“WW is science-backed, based on research, and effectively teaches users about portion sizes. The goal of any good diet is to be able to eat any food within moderation; WW doesn’t exclude food groups and is suitable for every preference, from vegetarians to carnivores,” Fischer explains, adding that dining out is easiest using WW’s point system compared to other digital services. “There is also a strong community that WW members can tap into for support, which is crucial.”
The Diet to Watch in 2022: Galveston Diet
There’s a good chance you have yet to hear of this highly specialized diet, which was actually crafted entirely with perimenopausal and menopausal women in mind — and, more specifically, to address frustrating weight gain during this pivotal time in any woman’s life. Adapted by Mary Claire Haver, M.D., an OB-GYN who has launched an official diet plan and some free services online, the Galveston Diet aids weight management in a roundabout way by addressing hormonal imbalances and other root menopausal issues. It’s among a group of solutions for women that are largely unknown to those searching for this exact solution, Fischer says. “It’s a diet to watch, but more importantly, it’s part of a category that is definitely one to watch,” she adds.
The meal plan is highly curated and designed to target the seemingly uncontrollable weight gain that is common during perimenopause and menopause, Fischer adds, and focuses on reducing inflammation as well. It incorporates an intermittent fasting tactic known as the 16:8 approach (which isn’t recommended for all) and prioritizes foods that are naturally high in fiber, which can be challenging for some to meet daily requirements. More importantly — especially for those who aren’t close to the diet’s intended age range — the Galveston program categorically eliminates processed foods as well as major sources of added sugar. That approach can help most anyone better manage their weight, Fischer adds. The program is also free of calorie restrictions, which is a major draw for the 65,000 women who have previously subscribed to it.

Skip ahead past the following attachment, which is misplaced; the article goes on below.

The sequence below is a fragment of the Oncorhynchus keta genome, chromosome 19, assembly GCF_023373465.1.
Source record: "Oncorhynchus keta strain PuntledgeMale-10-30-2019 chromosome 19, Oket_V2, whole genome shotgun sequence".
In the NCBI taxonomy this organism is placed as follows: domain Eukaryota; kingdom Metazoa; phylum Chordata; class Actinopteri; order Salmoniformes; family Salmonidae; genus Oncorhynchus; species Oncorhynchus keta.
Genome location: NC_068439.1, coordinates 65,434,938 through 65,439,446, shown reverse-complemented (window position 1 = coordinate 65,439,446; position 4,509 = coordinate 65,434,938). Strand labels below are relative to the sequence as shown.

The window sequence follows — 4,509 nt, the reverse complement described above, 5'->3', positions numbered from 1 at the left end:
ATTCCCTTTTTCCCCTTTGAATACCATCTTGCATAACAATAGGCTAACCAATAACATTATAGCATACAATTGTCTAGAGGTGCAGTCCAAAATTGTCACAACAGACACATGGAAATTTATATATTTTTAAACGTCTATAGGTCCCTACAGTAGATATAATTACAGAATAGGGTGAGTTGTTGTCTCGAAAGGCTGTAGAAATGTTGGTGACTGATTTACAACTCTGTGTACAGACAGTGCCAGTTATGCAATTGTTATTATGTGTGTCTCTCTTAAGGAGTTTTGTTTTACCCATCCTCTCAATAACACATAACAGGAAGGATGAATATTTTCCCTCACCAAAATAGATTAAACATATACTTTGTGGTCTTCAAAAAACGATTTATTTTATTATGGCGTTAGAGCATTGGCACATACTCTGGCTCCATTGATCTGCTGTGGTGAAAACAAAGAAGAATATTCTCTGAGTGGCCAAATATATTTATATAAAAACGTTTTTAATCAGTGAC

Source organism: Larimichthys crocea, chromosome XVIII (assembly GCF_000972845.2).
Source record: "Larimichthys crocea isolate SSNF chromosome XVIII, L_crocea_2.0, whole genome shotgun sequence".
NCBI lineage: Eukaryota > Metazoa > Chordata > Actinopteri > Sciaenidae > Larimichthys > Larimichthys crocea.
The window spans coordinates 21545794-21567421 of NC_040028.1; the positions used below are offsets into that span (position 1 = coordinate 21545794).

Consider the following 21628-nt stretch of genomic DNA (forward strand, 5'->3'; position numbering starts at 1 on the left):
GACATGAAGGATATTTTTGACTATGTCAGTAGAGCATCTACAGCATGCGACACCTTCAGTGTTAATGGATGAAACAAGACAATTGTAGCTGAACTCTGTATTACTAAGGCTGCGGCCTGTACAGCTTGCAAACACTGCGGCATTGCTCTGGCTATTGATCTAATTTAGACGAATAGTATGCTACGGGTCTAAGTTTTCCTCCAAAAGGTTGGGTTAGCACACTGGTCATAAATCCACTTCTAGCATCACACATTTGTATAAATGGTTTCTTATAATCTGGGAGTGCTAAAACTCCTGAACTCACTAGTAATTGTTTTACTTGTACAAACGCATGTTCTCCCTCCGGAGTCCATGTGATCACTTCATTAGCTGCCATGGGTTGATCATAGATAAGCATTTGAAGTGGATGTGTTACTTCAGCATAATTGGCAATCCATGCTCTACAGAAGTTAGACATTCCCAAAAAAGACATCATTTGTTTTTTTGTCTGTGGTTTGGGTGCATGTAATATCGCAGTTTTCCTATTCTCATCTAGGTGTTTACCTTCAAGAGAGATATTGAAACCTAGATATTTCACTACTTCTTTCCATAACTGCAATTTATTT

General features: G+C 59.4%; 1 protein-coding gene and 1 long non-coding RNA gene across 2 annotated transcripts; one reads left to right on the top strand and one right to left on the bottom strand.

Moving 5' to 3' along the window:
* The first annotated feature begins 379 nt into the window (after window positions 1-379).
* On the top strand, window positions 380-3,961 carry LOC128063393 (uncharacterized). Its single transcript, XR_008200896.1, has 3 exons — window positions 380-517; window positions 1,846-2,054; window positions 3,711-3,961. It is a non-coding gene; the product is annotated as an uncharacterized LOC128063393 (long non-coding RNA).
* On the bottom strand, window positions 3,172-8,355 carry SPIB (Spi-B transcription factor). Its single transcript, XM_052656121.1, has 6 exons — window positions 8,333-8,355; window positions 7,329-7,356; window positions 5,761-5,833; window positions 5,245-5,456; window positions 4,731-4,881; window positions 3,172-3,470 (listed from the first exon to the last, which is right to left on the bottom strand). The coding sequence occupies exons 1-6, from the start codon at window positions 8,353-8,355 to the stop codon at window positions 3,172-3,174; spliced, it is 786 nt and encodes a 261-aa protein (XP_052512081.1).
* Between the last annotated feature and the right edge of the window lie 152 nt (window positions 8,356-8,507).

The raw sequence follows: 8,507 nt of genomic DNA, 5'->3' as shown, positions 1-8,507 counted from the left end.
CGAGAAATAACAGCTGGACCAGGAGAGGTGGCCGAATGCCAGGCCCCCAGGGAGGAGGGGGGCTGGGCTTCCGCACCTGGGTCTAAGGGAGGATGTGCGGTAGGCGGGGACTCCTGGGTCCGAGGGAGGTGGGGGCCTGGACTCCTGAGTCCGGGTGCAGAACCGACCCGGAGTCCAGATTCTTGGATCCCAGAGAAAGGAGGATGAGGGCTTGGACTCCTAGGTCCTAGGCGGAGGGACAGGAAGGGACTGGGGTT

There’s a monetary requirement for the program, ranging from $59 for a detailed meal plan and shopping lists to $229 for full access to Dr. Haver’s web services, including targeted recipes and personal coaching. And while materials reviewed have been promising, Fischer points out that there isn’t quantifiable research on the Galveston Diet’s effectiveness yet — nor on the category of hormonal-based dietary treatments as a whole.
“The diet focuses on incorporating anti-inflammatory whole foods, fiber, healthy fats, legumes, lean proteins and whole grains while minimizing added sugar and processed foods. All things we know to be a recipe for improving overall health and may help with weight management if desired,” Fischer says. “More interest is being placed on women directly, with a spotlight on their hormonal changes, which can fluctuate widely and occur 10 to 15 years prior to menopause.”